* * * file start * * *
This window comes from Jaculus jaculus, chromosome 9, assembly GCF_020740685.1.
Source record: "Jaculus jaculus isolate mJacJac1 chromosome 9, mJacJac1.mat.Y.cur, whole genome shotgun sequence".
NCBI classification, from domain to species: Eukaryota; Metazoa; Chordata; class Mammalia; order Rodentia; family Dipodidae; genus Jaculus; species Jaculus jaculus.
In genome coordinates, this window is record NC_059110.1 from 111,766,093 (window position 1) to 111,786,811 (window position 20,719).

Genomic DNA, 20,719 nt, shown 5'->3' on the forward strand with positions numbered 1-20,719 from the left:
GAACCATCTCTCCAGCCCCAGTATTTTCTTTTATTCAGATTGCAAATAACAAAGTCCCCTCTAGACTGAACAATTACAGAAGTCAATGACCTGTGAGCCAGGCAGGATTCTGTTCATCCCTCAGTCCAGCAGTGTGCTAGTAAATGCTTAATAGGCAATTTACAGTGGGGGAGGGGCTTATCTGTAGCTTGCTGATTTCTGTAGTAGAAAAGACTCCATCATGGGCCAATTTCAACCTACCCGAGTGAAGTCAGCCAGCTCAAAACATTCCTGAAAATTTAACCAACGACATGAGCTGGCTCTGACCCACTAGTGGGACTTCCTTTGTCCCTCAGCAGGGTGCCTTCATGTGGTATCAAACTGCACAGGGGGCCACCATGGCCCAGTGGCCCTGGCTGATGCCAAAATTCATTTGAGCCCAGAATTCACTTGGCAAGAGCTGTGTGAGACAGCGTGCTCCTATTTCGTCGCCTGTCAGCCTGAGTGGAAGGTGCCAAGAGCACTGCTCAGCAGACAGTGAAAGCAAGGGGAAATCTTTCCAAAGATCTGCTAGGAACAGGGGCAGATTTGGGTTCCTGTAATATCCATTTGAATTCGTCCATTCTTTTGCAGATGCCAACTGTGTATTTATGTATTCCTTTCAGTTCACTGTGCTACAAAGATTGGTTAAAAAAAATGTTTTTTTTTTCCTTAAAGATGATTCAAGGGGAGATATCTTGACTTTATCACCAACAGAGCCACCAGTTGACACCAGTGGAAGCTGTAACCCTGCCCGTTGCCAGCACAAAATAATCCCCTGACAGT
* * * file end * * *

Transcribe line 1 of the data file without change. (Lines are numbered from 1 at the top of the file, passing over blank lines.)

This window comes from Jaculus jaculus, chromosome 9, assembly GCF_020740685.1.